BREXIT – Deal or No Deal What Does It Mean for Travellers?

08 Feb 2019 by Olga Brighton

Travel Information

As we motor, full throttle towards 29th March 2019, even those who have miraculously escaped BREXIT travel conversations, find themselves wondering just how daily life might be impacted after Britain actually leaves the EU.

Recent weeks have seen heightened concern from people looking to understand just what BREXIT will mean for our precious travel and holiday plans.

Right now, it’s business as usual if you are travelling before until 29th March. If you are booking travel beyond this date, both the UK Government and the Association of British Travel Agents (ABTA) have stated that it’s OK to do so. Their premise is ‘deal or no deal’, flights will still operate between the UK and EU and a visa will not be required for short term travel.

Of course, the fact remains that until we know exactly what is finally agreed, it’s impossible to understand the ultimate impact on our travel, so everything is caveated with ‘ifs and buts’ for now.

We have reviewed the latest advice published by the UK Government and ABTA and provided a round-up of some of the top travel questions on your minds:

Will flights still operate?

Flights still operate

Yes. In a No-Deal situation, the European Commission and UK Government have agreed that UK airlines will still be able to operate between the UK and EU and vice versa. If a Deal is reached, then there will be a transition period, so everything will stay the same and flights will continue as normal until at least 31st December 2020.

Will ferries and cruises still operate?

Ferry and cruise services will still operate as most of the rules are International and not based on EU rules.

Read more: BREXIT Update – Are Your Travel Plans BREXIT-Ready?

Will my passport be valid?

If there is No-Deal, the rules for travel to most EU countries will change after 29th March 2019. You should have at least 6 months left on your passport from your date of arrival. These rules will apply to passports issued by the UK, Gibraltar, Guernsey, the Isle of Man and Jersey. The rule does not apply when travelling to Ireland. Bulgaria, Croatia, Cyprus and Romania may have different rules, so check their latest entry requirements on the UK Gov country-specific pages.

Will I need a visa to travel to the EU?

Will I need a visa?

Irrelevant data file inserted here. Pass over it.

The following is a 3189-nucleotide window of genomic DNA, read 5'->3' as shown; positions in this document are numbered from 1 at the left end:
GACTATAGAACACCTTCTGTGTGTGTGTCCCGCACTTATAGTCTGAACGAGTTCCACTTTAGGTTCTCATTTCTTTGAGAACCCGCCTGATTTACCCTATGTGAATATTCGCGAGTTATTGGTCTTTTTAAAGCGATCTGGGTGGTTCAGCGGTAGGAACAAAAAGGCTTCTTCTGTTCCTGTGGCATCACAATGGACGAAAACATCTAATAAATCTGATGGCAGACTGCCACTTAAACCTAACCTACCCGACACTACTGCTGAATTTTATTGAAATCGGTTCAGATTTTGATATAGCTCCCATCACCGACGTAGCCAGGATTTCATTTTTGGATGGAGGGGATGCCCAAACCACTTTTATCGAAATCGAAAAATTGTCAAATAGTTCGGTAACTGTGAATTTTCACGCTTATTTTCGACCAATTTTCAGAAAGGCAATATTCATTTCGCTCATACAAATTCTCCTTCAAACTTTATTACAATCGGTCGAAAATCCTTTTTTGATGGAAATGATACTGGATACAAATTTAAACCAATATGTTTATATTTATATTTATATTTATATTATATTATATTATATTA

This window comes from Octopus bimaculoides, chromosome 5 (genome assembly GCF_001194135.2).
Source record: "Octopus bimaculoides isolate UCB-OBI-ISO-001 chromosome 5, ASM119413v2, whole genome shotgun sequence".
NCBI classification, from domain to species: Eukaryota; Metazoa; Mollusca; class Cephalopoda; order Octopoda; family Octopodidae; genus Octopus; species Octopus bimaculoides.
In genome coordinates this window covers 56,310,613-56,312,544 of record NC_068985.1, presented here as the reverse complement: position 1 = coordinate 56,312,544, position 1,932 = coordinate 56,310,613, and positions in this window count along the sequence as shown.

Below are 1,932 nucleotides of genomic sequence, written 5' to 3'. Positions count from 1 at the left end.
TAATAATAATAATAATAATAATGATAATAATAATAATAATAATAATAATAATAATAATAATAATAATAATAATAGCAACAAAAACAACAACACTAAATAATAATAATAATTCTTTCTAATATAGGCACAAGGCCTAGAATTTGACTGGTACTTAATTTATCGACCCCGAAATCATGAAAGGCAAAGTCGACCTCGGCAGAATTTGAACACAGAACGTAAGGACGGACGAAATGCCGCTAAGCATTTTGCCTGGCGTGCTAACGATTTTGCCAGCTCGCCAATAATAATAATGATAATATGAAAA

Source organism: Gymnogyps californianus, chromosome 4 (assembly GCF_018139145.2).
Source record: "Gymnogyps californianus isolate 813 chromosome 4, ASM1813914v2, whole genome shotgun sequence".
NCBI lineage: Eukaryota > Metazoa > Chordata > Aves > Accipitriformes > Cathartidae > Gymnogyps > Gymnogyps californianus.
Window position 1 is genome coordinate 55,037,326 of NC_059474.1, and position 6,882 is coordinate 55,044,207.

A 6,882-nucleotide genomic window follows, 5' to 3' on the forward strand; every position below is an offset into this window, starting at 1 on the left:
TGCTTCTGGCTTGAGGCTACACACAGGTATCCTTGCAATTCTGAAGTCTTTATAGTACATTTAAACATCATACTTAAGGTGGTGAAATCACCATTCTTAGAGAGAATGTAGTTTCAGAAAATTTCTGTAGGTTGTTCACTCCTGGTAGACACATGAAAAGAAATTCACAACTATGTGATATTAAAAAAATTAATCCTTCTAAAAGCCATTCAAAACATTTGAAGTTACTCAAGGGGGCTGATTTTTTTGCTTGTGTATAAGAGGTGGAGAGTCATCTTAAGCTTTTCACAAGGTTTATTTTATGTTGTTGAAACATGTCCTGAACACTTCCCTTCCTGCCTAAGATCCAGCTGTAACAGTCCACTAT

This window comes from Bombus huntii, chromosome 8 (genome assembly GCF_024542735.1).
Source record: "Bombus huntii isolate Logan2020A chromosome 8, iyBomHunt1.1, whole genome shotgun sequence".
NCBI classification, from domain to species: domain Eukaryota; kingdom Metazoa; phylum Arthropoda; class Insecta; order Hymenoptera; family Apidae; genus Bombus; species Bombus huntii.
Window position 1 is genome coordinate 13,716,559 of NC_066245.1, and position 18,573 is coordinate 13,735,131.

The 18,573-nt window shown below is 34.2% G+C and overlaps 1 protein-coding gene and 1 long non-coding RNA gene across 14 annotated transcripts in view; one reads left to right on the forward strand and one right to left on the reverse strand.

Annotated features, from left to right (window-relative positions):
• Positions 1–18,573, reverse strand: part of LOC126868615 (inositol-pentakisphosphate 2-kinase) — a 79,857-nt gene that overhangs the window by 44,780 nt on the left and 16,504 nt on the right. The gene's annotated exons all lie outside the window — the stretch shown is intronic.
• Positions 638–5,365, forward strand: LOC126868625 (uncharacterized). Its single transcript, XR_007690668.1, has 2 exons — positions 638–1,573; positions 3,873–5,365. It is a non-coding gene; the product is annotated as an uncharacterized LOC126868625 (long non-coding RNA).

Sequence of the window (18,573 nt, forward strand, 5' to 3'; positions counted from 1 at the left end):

If the UK leaves with a Deal, you don’t need to apply for a visa to travel or work in the EU until at least 31 December 2020. If the UK leaves without a Deal, the rules change after BREXIT. You still won’t need a visa after 29th March 2019 for ‘short stays’ in the Schengen area, or elsewhere in the EU. A short stay is anything up to 90 days in any 180-day period. Check the current entry provisions at the FCO's website when travelling to non-Schengen countries (Romania, Croatia, Bulgaria, Cyprus).

Will my European Health Insurance Card (EHIC) be valid?

An EHIC allows any EU citizen to access state medical care when they are travelling in another EU country. In the event of a Deal, during the transition period, the status quo will be maintained with regard to EHIC and the right to state medical care in Europe maintained. If it’s a No-Deal Brexit, then UK registered EHICs will no longer be valid.

Should I take out travel insurance?

Take out travel insurance

The best way to protect yourself and your trip against unforeseen mishaps is by making sure you get travel insurance as soon as you pre-book any part of your trip. Choose a policy that suits your requirements and check the terms on any pre-existing medical conditions, especially given the EHIC situation we might face. Please don’t automatically expect to be covered for any Brexit disruption that may occur as this may not be the case as it is a known event. Most insurers are working hard to assess what their position is with regard to Brexit disruption, given that we are so close to the deadline and no clearer on Deal or No Deal. We will bring you more news as we hear.

For more detail keep an eye on Brexit advice for travellers by ABTA.

The contents of this article was based on information available as at 8th Feb 2019 from ABTA and the UK Gov websites.

Read more: Brexit Update: What Does the Future Hold?

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